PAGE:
There is a wonderful language - a lingua franca? - called Yiddish, which was the language of thousands of East European Jews in the 18th, 19th and 20th centuries.
Hitler and Stalin managed to destroy about 6 million of those whose main language was Yiddish, and for a while, the language survived briefly in Palestine until part of that country became Israel and the zionists wouldn't have anything to do with Yiddish because they had to build this new mythology that Israel was the biblical land of the Jews where Hebrew was the language to be spoken and Yiddish was no longer acceptable.
And so it came about that Yiddish survived in New York and Buonos Aires and a few other small enclaves around the world, but has been in decline since the 2nd world war.
I was very fortunate to have parents and grandparents whose language of communication between them was very often Yiddish, although we lived in a country where the predominant languages were English and Afrikaans.
As a consequence of this background I was in the position of learning many Yiddish expressions and phrases which are colourful, very often humorous and always very expressive. It is indeed a wonderful language and people around the world who have lost knowledge of Yiddish are so much the poorer because of that.
One word which comes to mind is "tsuzamenkeit", a literal translation of which might be something like "togetherness".
Contrast this with the South African word "apartheid", which in effect means "separateness". When Dr Hendrik Verwoerd started using the phrase in the 1950s and 1960s his political meaning was that there would be "separate but equal development" for blacks in the prescribed areas, which would be outside and away from the white areas.APARTHEID INDEED!
The following item comes from the Antony Loewenstein blog on 5 March 2013 and tells it like it is from the zionist regime called Israel:
Israel introduces Palestinian only buses aka apartheid
The kind of news that shouldn’t surprise anybody. Apartheid has been a feature of Israeli rule in Palestine for decades. Just further evidence (via Ynet):
The Transportation Ministry announced that starting Sunday it will begin operating designated lines for Palestinians in the West Bank.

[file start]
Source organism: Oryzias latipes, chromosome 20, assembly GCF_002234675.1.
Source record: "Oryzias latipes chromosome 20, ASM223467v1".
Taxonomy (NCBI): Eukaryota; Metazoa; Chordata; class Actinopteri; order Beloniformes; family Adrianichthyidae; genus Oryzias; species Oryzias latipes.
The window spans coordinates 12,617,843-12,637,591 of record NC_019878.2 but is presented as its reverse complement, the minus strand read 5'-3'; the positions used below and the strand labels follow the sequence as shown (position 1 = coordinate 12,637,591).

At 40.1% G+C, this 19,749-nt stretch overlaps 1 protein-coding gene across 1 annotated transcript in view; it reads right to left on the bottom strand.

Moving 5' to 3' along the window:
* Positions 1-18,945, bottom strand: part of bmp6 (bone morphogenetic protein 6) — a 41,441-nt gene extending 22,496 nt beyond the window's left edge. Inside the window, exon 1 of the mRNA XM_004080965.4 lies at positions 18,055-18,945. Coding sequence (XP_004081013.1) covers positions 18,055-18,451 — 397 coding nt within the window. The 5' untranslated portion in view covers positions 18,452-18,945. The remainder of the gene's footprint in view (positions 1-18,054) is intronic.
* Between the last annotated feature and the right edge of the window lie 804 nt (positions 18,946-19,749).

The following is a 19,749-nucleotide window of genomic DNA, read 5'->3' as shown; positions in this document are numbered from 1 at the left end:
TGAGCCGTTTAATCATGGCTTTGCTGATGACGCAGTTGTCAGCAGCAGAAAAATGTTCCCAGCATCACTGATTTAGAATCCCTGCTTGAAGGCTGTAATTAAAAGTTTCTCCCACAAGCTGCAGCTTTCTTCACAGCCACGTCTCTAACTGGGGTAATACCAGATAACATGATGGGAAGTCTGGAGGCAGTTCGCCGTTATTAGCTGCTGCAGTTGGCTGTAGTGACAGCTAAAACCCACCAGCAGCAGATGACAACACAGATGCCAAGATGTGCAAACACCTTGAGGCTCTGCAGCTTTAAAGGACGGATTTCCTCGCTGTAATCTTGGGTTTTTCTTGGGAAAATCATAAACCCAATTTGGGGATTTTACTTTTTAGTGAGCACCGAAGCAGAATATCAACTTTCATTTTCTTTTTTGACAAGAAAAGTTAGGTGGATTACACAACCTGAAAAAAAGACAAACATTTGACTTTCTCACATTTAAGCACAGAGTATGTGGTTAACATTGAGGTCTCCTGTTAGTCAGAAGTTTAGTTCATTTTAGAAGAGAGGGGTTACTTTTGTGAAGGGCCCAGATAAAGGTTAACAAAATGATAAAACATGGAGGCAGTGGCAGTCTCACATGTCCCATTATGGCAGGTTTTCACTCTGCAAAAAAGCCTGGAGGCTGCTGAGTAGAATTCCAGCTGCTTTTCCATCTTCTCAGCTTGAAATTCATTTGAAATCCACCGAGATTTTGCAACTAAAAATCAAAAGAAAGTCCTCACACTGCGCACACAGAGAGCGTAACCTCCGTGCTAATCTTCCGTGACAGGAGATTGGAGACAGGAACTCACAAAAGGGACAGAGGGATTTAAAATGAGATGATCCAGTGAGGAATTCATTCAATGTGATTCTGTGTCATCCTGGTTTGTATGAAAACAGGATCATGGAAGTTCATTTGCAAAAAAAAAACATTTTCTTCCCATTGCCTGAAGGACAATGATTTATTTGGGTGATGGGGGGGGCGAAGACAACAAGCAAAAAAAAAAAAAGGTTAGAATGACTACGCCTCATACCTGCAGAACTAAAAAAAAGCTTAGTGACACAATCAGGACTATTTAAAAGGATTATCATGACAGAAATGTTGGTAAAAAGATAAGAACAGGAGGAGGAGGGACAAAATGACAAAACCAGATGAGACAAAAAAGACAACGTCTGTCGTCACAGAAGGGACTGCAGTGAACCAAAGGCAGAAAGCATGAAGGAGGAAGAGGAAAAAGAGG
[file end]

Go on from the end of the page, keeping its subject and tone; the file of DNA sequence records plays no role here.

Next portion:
The bus lines in question are meant, according to the ministry, to transport Palestinian workers from the West Bank to central Israel. The ministry alleges that the move is meant to ease the congestion felt on bus lines used by Jews in the same areas, but several bus drivers told Ynet that Palestinians who will choose to travel on the so-called “mixed” lines, will be asked to leave them.
While officially the new lines are considered “general bus lines,” Ynet learned Saturday that their existence has been made public only in Palestinian villages in the West Bank, via flyers in Arabic urging Palestinians to arrive at Eyal crossing and use the designated lines.
The Transportation Ministry defended the plan, saying it was the result of reports and complaints saying that the buses traveling in the area were overcrowded and rife with tensions between the Jewish and Arab passengers.
A ministry source said that many complaints expressed concern that the Palestinian passengers may pose a security risk, while other complaints said that the overcrowded buses cause the drivers to skip stations.
The ministry has also gotten reports of scuffles between Jews and Arab passengers, as well as between Palestinians and drivers who refused to allow them to board their bus.
The ministry reportedly considered several alternatives before deciding to opt for designated lines – knowing that the issue of so-called “Palestinian lines” would be highly controversial.
Still, the ministry eventually decided to launch the lines, which will run from Eyal crossing – near the West Bank city of Qalqilya – to Israel.
Legally, however, there is no way to stop Palestinians from boarding “regular” lines: “We are not allowed to refuse service and we will not order anyone to get off the bus, but from what we were told, starting next week, there will be checks at the checkpoint, and Palestinians will be asked to board their own buses,” a driver with Afikim – the company that holds the routes franchise for the area – told Ynet.
The volatile nature of the decision was not lost on the driver: “Obviously, everyone will start screaming ‘apartheid’ and ‘racism’ now. This really doesn’t feel right, and maybe (the ministry) should find a different solution, but the situation right now is impossible.”
Another driver said that, “Driving a bus full of only Palestinians might turn out to be tricky. It could be unnerving and it might also create other problems. It could be a scary thing.”